Abandon Text!

W. H. Auden once said: "Poems are not finished; they are abandoned." I have been abandoning writing projects for many years, since only the pressure of deadline and high expectations ever got me to finish, or even start, anything of merit. This blog is an attempt to create a more consistent, self-directed writing habit. Hopefully a direction and voice will emerge.

Friday, February 16, 2007

Top Five Spiritual Books for the Serious Reader

I couldn't throw out a "top ten short spiritual books" without asking myself about the other side of the spectrum: spiritual books that were dense, long, and/or not necessarily accessible, but still profoundly worth the effort. Here's what I came up with. I could mention many others that would be worthwhile, but these seemed especially challenging.
  • The Denial of Death, by Ernest Becker. This 1974 Pulitzer Prize winning study in psychology and anthropology is a potent spiritual astringent. Becker builds a profoundly compelling case that most of our culture and individual psyche are elaborate mechanisms for denying our mortality. If you want to really get the full effect, read The Denial of Death while simultaneously reading The Death of Ivan Ilych -- then your intellect and emotions will get the full impact of the message and reinforce each other.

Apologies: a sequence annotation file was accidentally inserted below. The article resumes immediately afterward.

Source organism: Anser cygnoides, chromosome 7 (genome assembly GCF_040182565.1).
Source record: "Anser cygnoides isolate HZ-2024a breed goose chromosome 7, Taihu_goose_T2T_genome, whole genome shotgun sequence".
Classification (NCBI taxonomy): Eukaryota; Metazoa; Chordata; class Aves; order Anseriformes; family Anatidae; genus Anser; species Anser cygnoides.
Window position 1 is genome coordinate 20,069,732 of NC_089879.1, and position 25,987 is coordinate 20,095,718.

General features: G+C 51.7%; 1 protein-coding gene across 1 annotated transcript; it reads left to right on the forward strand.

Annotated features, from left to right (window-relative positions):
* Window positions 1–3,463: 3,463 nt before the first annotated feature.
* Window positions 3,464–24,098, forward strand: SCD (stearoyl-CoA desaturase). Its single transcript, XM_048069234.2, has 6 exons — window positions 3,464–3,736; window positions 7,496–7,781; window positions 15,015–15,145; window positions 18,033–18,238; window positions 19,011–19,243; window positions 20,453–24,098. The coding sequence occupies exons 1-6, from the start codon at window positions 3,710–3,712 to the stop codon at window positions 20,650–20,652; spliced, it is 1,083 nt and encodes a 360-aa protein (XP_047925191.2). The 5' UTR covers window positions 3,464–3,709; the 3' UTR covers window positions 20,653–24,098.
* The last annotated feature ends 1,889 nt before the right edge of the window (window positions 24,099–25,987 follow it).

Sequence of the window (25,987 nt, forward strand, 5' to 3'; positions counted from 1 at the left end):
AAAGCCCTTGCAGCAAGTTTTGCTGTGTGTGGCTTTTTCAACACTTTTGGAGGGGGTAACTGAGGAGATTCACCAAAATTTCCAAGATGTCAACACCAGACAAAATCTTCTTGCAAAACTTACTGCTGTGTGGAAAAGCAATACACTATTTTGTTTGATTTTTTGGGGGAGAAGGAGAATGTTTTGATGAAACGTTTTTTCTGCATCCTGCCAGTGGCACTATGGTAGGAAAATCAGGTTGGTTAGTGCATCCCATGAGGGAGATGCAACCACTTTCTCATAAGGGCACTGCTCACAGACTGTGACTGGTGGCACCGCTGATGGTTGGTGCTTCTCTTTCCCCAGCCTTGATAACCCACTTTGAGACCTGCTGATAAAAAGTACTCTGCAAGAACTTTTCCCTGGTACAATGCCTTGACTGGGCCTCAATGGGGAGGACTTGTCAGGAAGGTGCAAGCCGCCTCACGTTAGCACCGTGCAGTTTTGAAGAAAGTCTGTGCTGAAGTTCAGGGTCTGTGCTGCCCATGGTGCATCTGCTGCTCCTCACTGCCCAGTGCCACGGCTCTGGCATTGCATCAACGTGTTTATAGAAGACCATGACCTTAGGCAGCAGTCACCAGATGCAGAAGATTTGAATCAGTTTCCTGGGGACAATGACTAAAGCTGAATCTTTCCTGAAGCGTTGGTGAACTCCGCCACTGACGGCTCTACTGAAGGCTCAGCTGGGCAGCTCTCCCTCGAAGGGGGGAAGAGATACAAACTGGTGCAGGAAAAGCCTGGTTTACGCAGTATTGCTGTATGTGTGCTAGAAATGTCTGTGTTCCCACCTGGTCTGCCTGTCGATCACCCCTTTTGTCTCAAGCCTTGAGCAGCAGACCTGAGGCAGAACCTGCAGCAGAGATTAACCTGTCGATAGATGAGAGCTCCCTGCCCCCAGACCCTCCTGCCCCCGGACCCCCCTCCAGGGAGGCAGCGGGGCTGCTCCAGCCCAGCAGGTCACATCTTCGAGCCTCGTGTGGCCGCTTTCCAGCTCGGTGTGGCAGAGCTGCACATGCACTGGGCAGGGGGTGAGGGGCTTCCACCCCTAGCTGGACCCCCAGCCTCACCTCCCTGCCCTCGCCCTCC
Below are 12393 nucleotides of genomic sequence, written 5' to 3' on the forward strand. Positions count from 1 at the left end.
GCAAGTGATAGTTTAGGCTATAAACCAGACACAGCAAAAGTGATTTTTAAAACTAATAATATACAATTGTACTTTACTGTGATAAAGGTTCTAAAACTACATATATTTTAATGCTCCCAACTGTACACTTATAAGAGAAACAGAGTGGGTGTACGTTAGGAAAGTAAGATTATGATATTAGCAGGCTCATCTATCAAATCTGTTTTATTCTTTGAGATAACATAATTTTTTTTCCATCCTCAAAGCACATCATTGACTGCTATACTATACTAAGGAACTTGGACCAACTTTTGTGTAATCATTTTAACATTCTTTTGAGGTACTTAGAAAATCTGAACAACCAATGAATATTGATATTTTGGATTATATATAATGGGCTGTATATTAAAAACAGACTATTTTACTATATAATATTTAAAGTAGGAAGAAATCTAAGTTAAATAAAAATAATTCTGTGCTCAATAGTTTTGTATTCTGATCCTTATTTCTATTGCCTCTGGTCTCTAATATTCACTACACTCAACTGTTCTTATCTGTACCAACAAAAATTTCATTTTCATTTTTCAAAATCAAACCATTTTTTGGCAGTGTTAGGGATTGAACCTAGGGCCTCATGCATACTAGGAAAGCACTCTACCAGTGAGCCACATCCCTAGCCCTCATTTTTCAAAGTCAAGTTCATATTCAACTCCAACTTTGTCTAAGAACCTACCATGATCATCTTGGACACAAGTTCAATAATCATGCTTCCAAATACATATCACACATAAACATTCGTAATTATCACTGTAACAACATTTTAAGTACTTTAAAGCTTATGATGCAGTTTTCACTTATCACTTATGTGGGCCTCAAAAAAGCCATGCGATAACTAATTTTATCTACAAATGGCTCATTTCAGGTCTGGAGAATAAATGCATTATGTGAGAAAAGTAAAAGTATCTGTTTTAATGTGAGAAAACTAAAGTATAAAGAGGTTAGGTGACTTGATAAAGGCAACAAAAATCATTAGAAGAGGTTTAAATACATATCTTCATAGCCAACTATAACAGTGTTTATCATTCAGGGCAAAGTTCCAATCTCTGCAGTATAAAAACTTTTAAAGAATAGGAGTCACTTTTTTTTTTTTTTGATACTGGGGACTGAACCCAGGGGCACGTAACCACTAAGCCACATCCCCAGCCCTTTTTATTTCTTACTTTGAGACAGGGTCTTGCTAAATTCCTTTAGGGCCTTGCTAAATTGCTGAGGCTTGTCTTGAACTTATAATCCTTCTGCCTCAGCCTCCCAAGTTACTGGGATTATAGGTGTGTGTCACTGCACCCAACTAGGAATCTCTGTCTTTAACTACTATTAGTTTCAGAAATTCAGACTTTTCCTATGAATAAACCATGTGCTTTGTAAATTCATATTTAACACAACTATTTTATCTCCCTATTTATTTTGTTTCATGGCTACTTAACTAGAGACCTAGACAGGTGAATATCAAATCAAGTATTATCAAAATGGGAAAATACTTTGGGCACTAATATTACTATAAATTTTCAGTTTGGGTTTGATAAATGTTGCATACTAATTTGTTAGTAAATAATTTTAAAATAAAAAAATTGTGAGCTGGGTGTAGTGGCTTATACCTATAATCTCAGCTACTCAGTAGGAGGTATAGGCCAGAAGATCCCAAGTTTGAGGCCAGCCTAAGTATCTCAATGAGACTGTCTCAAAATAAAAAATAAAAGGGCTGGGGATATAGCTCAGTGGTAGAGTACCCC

• I Am That, by Sri Nisargadatta Maharaj. Nisargadatta (whose honorific name means "spontaneous one") is one of the few spiritual teachers whose profundity can be felt even through writing. This collection of transcriptions of conversations between Nisargadatta and questioners is probably the best way to emerse yourself in Vedantic, non-dual perspective.
  • The Marriage of Sense and Soul: Integrating Science and Religion, by Ken Wilber. (Or, really, most anything Ken Wilber has written in the last five or ten years.) Ken Wilber probably has the best intellectual grasp of what's really going on in the world. His "theory of everything" goes a long way to integrating a massive spread of human thinking. There is just nothing that guy hasn't read; for any given idea, he can give you the intellectual geneology of it and name fifty authors who had anything to say about it.
  • The Ego and the Dynamic Ground: A Transpersonal Theory of Personal Development, by Ken Washburn. Similar to Wilber, Washburn provides an intellectual model for understanding the nature of spiritual experience. The difference is that Washburn seems to be writing bottom-up, examining real experience in detail and theorizing upward, while Wilber sometimes seems to be coming down from the clouds.
  • Tuning Into Grace, by Andre Louf. A monk writing for other monks, Andre Louf provides a roadmap for people who have dedicated their lives to spiritual contemplation. I think you probably have to be many years down the spiritual path before you can begin to appreciate it.

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